Factors identified as associated with an increased likelihood of future falls among older community care clients have included female gender, having had a previous fall, physical inactivity, balance problems, gait and mobility issues, frailty, and environmental hazards.7,8 Similar factors have been found to be associated with increased falls risk in older community-dwelling adults more generally.3,12
Falls can lead to serious injury such as fractures, head injuries, and even death,13 and cost health systems billions of dollars to treat.14,15 In the year 2012–2013, almost 100,000 older people were hospitalized due to a fall in Australia.13 This accounted for 22% of all injury-related hospitalized cases.13 Being hospitalized as a consequence of a fall increases the probability that an older person will enter residential care, with up to one in five going into residential care directly from hospital.16 A specific aim of the community aged care program is the prevention of premature residential care admission.17 Yet, despite falls being an obvious contributor to such admissions, there has been no research during the last decade which has examined whether the sector has been successful in reducing the rate of falls (given the substantial growth in successful randomized controlled trials in this period),6 and whether other falls data (eg, number of times falling, injuries, referral to falls prevention programs) have improved or remained the same over time. Therefore, the aim of this study is to determine the falls rates of older people receiving services from 10 community care organizations and compare to data from 10 years prior to determine whether improvements have occurred. This study provides community aged care providers with information that will allow them to better target falls prevention strategies or referral.
Patients and methods
This was a cross-sectional descriptive study in which older people who were receiving services from 10 community care organizations were surveyed by mail. Community care organizations in Australia provide services such as domestic assistance, personal care, nursing, gardening, and social support. These organizations traditionally receive funding from state or federal governments to provide services at home (or in the community) for older people with physical (function) or mental health problems, with the goal to help the older person to stay living independently.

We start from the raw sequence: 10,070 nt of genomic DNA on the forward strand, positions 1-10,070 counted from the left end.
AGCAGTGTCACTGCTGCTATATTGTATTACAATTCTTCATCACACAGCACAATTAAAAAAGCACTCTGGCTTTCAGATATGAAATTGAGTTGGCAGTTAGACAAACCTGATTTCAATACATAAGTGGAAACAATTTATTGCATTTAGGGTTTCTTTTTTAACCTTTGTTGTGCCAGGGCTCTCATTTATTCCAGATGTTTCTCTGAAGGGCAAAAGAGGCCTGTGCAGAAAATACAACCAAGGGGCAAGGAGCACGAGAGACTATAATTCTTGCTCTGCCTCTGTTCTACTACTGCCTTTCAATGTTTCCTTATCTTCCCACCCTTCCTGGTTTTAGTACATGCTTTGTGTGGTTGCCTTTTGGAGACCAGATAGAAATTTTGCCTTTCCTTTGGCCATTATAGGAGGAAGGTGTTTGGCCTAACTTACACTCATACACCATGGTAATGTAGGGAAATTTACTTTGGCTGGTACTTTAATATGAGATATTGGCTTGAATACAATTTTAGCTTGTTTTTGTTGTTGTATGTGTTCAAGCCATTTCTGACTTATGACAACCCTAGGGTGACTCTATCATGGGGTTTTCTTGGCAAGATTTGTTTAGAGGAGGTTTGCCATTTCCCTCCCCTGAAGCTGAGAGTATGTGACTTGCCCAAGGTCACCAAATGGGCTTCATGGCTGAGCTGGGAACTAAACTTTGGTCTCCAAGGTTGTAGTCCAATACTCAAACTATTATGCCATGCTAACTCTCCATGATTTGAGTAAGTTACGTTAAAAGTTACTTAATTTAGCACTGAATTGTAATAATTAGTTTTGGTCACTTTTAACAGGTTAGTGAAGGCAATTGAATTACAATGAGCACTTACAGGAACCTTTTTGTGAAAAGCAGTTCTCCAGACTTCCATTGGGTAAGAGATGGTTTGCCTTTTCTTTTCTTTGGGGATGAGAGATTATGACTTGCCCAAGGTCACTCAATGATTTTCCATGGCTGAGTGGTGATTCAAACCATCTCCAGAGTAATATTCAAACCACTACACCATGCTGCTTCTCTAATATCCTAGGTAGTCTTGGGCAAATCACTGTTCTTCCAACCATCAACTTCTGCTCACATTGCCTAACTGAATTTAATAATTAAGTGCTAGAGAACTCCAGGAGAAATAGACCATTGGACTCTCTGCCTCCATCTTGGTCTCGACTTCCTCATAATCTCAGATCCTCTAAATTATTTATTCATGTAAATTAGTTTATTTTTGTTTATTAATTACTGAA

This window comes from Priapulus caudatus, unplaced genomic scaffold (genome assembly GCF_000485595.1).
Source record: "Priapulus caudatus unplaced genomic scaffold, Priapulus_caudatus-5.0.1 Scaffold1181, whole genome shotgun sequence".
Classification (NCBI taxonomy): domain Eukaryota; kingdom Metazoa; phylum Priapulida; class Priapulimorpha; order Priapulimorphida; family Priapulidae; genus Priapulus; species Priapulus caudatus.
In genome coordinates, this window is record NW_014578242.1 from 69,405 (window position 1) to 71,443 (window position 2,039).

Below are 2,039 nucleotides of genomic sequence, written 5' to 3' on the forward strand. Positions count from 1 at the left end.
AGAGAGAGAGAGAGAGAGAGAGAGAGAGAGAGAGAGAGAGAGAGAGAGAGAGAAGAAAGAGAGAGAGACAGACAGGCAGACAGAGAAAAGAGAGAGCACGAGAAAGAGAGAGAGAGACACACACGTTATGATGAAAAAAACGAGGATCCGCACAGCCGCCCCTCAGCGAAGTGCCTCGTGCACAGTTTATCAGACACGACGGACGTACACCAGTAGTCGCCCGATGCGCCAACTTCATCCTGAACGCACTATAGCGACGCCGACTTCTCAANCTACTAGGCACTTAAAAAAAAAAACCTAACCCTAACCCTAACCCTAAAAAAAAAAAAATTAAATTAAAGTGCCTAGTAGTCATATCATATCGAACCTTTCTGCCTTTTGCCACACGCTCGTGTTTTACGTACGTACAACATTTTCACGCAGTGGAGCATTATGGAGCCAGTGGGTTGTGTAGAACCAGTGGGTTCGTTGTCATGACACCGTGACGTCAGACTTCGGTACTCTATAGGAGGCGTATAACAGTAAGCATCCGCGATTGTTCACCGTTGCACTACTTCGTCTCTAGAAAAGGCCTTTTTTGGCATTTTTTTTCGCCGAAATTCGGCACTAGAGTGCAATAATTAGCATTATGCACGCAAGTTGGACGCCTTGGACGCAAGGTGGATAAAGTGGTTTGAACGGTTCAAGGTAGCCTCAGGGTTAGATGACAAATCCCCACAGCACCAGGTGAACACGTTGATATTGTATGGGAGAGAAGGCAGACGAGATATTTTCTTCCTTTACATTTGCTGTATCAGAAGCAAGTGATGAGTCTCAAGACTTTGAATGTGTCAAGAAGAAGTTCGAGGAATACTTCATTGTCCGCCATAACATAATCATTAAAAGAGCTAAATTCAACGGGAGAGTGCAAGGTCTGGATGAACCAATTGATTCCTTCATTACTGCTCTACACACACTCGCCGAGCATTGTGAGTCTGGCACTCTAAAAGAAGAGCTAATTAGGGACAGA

The study population consisted of the 14,113 clients aged 65+ of 10 community aged care providers in the Perth metropolitan area (Western Australia), at the time of the study. This constituted 20% of the total Western Australian home and community care population at that time.18 All organizations had been involved in a similar prevalence study conducted 10 years earlier,5 and depending on their size, sent the study survey to either all of their clients who met the inclusion criteria or to a random sample. The inclusion criteria were receiving community care services from one of the included organizations, living in the community, and aged ≥65 years. Individuals who had a diagnosis of dementia were excluded. After excluding clients meeting this criterion or who did not meet the inclusion criteria, organizations randomly selected clients using the electronic random number generator in excel. The 65+ age group was chosen because eligibility for home and community care at the time of the study was ≥65 years. A total of 5,338 surveys were sent out in October/November 2015 to 38% of their older client population.